Alveolar soft part sarcoma is a very rare type of soft tissue sarcoma.
Alveolar soft part sarcoma, also known as “ASPS”, is a very rare sarcoma that can occur anywhere throughout the body. But, it often occurs in the arms and legs.
ASPS is thought to be caused when certain chromosomes (the parts within cells that contain DNA) are broken apart and put back together in the wrong way. Researchers are still trying to find out why this happens and whether this causes ASPS.
There are an average of 6 cases of ASPS diagnosed every year in England.
ASPS makes up 0.15% of all soft tissue sarcomas.
For more information on these statistics, you can visit our soft tissue sarcoma data hub.
Signs and symptoms
Symptoms of ASPS can vary depending on the size and location of your tumour. You may experience all, some or none of these symptoms before you are diagnosed with ASPS:
- A lump or swelling in the soft tissue of the body under the skin, often in the arms or legs
- This lump is often slow-growing, soft and painless
A specialist doctor will diagnose ASPS through a series of tests. These may include:
- Physical examination – looking at and feeling any lump
- A scan – taking pictures of the inside of the body using scans such as CT or MRI scans
- A biopsy – taking and testing a sample of the tumour. Using this biopsy, a doctor will look to see if the biopsy looks like ASPS and whether it contains the chromosome error
To read more about these scans and tests, click here.
- The first treatment method for ASPS is surgery. The surgeon will remove the tumour and will aim to take out an area of normal tissue too – this is known as “taking a margin”. This is to make sure that all of the cancer has been removed
- ASPS mostly affects the arms and legs, and surgeons will do limb-sparing surgery so that the limb can continue to work well
- Although very rare, if the cancer has spread throughout the limb, then the surgeons may have to perform a partial or full amputation to stop the cancer
- This treatment uses high-energy radiation to destroy cancer cells
- It can be used either before or after surgery
- When used before surgery, radiotherapy aims to make the tumour smaller so that it can be more easily removed
- When used after surgery, radiotherapy aims to kill off any remaining cancer cells that have not been removed by surgery
- This treatment uses anti-cancer drugs to destroy cancer cells. It is sometimes used in patients that have a high risk of the cancer coming back or if it has spread to other parts of the body, also known as “metastasis”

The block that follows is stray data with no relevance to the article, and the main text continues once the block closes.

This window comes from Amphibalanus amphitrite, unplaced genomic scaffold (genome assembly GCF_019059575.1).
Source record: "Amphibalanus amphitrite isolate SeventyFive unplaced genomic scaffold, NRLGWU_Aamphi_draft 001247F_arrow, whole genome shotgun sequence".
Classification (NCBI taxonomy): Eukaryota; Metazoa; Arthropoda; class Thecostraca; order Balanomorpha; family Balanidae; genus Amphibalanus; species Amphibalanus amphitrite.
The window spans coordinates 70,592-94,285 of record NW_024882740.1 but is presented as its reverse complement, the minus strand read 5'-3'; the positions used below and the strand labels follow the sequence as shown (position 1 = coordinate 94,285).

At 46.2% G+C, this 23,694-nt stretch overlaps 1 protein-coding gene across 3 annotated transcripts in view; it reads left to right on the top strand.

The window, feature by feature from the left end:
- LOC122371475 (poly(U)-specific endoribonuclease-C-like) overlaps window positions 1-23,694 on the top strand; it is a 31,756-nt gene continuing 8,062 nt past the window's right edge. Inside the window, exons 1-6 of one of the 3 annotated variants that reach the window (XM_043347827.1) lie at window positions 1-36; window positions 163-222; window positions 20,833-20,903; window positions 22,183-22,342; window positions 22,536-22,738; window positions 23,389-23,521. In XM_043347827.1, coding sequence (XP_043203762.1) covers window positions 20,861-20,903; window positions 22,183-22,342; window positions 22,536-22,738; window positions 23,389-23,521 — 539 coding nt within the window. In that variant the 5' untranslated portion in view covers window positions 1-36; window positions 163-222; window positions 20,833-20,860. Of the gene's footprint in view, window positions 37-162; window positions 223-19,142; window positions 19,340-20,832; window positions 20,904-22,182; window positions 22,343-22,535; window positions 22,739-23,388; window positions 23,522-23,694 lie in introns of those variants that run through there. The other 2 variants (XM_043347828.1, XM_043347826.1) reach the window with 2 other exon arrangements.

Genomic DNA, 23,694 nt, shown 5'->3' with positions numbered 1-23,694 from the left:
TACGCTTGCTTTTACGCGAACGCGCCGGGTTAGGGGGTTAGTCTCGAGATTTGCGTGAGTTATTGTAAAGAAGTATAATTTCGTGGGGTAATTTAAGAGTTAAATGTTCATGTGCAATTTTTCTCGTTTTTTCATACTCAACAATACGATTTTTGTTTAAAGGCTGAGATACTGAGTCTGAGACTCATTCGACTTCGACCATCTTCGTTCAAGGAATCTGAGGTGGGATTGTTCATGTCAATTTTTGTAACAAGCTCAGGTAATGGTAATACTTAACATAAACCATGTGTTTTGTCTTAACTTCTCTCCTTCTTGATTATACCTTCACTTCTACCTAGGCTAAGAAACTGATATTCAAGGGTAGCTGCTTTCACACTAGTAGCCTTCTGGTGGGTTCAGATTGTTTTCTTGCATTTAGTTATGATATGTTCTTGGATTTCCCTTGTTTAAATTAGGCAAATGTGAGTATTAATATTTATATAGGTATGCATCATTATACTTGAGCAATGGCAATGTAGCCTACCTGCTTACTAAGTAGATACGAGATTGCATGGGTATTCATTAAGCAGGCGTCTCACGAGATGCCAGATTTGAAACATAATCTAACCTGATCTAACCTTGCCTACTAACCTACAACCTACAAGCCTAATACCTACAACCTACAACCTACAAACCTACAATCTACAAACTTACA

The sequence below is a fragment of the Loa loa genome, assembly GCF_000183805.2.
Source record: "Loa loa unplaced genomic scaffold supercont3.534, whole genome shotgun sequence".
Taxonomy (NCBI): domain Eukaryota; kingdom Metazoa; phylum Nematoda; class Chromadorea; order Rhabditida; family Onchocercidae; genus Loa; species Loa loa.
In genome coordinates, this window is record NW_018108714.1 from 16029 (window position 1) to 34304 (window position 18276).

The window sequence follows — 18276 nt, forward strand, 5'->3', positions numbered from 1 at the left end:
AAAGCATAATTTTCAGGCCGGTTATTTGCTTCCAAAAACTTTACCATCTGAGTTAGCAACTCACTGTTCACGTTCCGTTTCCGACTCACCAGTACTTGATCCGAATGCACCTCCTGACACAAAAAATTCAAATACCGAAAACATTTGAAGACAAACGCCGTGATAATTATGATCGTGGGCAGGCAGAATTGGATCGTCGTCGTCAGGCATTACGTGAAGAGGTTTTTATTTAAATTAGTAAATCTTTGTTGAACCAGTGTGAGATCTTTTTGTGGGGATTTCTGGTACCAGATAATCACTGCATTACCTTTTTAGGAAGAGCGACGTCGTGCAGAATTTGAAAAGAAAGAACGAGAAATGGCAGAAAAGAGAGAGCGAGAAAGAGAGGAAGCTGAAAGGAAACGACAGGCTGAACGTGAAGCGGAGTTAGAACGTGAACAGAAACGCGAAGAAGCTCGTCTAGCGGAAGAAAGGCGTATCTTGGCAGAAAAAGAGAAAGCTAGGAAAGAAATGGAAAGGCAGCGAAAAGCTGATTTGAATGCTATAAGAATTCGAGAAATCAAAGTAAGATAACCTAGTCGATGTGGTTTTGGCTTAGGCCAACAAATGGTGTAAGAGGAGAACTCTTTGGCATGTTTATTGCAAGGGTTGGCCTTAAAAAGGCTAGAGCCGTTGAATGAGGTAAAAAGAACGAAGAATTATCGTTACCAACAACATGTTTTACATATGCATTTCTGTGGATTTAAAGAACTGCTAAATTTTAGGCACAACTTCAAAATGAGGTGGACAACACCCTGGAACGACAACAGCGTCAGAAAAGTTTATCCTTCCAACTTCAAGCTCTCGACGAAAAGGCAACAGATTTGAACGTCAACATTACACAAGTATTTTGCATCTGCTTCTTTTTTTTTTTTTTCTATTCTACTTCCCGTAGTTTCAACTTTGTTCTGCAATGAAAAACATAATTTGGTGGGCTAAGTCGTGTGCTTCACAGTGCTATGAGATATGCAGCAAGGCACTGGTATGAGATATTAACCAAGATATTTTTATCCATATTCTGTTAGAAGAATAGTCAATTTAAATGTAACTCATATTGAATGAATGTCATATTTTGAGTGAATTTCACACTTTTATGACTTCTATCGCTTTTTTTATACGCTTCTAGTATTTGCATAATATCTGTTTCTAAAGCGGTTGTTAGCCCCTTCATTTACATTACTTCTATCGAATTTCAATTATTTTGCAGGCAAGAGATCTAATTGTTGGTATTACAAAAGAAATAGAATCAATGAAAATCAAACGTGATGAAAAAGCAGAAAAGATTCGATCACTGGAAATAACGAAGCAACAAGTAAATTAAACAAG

- Unfortunately, chemotherapy is not currently recommended for ASPS. This is because research has found that current chemotherapy is not effective for the treatment of ASPS
Targeted and experimental therapies
- As chemotherapy does not currently work well for ASPS, researchers are looking for better treatments. In ASPS, researchers have been learning more about treatments known as “targeted therapies” and “immunotherapies”
Targeted therapy is a treatment that targets specific characteristics within cancer cells in order to stop them from growing and spreading.
Immunotherapy is a treatment that helps the person’s own immune system to fight and kill cancer cells.
- Researchers have found that some targeted therapies and immunotherapies worked well in clinical trials of ASPS. But, more research and trials are needed before these treatments are approved
- You may be offered an opportunity to take part in a trial to investigate new diagnosis methods, drugs or treatments. Some studies also look at the care and well-being of patients. Your doctor or nurse can give you more information on opportunities for you to take part in a clinical trial
For all sarcoma clinical trials based in the UK that are currently recruiting, you can check our Clinical Trials Hub.
After treatment, you will have regular follow-up appointments for several years. You should receive a follow-up schedule from your sarcoma clinical nurse specialist. The follow-ups will usually include:
- A chance to discuss symptoms
- An examination to look for any signs of ASPS returning. This may include scans such as CT or MRI scans
- A chest x-ray to rule out any secondary cancers occurring in the lungs
ASPS can reappear in the same area after the treatment of a previous tumour; this is called a “local recurrence”.
If the cancer does reappear, it is important to get treated as quickly as possible. This could involve further surgery and/or radiotherapy; your treatment will be assessed on an individual basis. It is useful to check for recurrences yourself through self-examination: your doctor or sarcoma clinical nurse specialist can tell you what to look for.
If you are worried about your cancer returning, please contact your doctor or nurse. They may decide to bring forward the date of your follow-up appointment to investigate your concerns.
What if my cancer spreads to another part of my body?
A recurrence of ASPS may be accompanied by cancer in other parts of the body. This is called “metastasis” or “secondary cancer”. Some people are diagnosed with sarcoma because their metastases have been discovered before their primary ASPS tumour. In ASPS patients, these secondary cancers may appear in the lungs, which is why a chest x-ray is taken at follow-up appointments.
Secondary cancers may also appear in the liver, bone, brain and lymph nodes. Treatment for secondary cancer may involve surgery, radiotherapy or other therapy as appropriate; your treatment will be assessed on an individual basis.